There are strengths and weaknesses in every learning style with regard to how they are benefited by the teacher’s entrepreneurial experience; however, based on the aforementioned arguments, it would appear that the Converging learning style offers the greatest benefits. Therefore, we propose our second hypothesis:
H2: The influence of the teacher’s entrepreneurial experience on the increase in the students’ entrepreneurial intentions will be significantly greater among students with a Converging learning style.
We used three different questionnaires to compile information: Two of them were addressed to students (at the beginning and at the end of the course) and one questionnaire was for the teacher responsible for the group. Entrepreneurial intentions were measured based on four statements from Liñán & Chen (2009): “My professional goal is to become an entrepreneur”; “I am determined to create a company”; “I have very seriously thought about starting a company”; and “I have the firm intention of starting a company”. Learning style was measured using Kolb’s Learning Style Inventory (LSI), which is widely adopted and shows internal validity and reliability (Kayes, 2005). The test consists of several sentences and four different endings for each one, with respondents ranking them based on their preferences. The scores are used to classify the students into the learning styles. Teachers were asked if they have ever owned a business (Yes/No).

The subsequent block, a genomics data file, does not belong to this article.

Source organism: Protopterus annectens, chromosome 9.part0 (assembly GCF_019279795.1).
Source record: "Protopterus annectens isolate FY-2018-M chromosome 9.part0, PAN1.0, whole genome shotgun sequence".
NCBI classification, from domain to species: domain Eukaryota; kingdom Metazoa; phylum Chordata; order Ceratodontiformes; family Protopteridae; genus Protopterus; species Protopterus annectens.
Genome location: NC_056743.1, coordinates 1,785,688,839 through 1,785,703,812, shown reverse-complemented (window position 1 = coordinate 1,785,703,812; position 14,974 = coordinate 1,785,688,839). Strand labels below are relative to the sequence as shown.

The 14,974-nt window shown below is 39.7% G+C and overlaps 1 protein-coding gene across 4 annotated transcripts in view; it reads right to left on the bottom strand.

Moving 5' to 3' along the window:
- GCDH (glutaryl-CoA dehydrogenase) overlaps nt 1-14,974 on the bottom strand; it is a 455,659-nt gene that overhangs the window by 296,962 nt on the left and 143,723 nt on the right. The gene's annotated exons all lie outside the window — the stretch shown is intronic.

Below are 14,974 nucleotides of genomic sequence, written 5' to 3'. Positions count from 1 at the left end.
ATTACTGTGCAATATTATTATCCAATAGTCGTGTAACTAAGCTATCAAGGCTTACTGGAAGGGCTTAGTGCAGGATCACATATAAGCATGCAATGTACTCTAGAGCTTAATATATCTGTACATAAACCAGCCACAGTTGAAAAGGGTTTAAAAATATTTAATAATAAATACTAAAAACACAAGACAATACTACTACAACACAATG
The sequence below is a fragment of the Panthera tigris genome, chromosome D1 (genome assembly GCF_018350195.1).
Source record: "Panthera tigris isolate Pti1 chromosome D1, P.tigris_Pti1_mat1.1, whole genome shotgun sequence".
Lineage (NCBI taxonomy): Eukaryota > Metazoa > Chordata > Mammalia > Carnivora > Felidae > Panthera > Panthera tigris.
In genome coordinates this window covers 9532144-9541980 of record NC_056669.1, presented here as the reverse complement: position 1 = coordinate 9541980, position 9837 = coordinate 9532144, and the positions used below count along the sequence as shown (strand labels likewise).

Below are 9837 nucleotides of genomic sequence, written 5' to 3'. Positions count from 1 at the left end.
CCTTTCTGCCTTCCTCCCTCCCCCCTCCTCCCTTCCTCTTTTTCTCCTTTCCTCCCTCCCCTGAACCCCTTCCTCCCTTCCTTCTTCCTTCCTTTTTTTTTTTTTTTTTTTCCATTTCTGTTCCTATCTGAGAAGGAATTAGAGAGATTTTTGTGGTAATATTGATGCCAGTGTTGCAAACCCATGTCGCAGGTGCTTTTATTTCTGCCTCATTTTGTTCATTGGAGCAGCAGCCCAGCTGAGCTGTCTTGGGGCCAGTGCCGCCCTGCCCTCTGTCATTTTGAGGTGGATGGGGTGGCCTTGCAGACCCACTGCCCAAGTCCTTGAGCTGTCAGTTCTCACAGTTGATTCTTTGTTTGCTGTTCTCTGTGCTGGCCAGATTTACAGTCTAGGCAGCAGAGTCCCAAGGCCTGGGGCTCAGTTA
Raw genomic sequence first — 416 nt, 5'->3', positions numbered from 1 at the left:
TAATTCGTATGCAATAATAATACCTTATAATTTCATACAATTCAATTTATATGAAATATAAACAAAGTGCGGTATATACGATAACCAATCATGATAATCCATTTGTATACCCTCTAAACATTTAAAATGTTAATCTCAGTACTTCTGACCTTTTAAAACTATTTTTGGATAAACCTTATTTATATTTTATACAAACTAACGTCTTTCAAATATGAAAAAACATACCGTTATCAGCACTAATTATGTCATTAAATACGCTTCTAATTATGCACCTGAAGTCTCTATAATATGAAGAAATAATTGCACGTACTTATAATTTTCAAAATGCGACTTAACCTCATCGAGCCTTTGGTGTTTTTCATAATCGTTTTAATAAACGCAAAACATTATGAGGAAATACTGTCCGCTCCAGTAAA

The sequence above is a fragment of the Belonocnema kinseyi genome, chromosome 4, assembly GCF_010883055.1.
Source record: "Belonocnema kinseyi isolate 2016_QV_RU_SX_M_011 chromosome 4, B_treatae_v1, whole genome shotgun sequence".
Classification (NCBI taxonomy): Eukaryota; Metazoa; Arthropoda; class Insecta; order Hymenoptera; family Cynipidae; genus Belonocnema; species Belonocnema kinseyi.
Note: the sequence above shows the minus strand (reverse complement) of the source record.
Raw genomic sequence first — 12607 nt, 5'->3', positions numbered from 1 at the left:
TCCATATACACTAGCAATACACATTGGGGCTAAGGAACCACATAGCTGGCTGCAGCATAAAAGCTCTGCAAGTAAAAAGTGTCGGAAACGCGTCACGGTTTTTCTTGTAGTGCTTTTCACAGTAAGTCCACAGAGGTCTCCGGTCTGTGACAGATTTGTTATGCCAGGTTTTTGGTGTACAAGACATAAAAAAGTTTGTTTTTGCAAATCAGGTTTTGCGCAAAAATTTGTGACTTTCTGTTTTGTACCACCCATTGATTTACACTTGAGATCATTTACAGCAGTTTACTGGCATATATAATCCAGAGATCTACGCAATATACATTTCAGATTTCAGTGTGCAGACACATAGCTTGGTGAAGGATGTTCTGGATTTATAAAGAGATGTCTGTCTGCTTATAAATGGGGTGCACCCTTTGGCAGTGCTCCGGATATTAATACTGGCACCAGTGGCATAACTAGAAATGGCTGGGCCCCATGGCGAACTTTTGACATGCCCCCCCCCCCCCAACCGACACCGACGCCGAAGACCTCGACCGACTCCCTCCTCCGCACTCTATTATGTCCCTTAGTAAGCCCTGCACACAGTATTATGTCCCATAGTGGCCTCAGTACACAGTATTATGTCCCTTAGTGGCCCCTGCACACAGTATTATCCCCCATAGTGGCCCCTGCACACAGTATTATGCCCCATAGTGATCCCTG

To achieve the objectives and test the research hypotheses of this paper, we designed a quantitative empirical research process divided into two phases of data collection: One at the beginning of the EEP and the other upon its completion. Pre-test and post-test designs are widely used with the porpoise of comparing groups with expecting change caused by an experimental treatment (Dimitrov & Rumrill, 2003). We distributed the questionnaires among 26 campuses of a major private university in Mexico. This university is ranked among the twenty best universities in undergraduate entrepreneurship programs according to the Princeton Ranking. More than 30 years ago, it has incorporated a mandatory 16-week entrepreneurship course in the curricula of every undergraduate degree program. Given the compulsory nature of this program, we prevented self-selection bias in our research. Also, students did not have previous information of teachers´ entrepreneurial experience, since this information in not easily accessible when they register for the course. The sample was selected using a non-probabilistic sampling procedure (the Convenience Method), given that we handed the questionnaires out to all the students contained in the database of the aforementioned course. We applied the questionnaires in person and via e-mail.
With regards to the sample (n=560): The students are aged between 18 and 29 years old, with an average of 21.31 years old. Most of them are male (53 percent) and study a major in Engineering and Architecture (39 percent), Business (23 percent), IT (20 percent) or Social Sciences (17 percent). These students were distributed in groups with 49 different teachers, 36 of whom have entrepreneurial experience and 14 of whom have no entrepreneurial experience.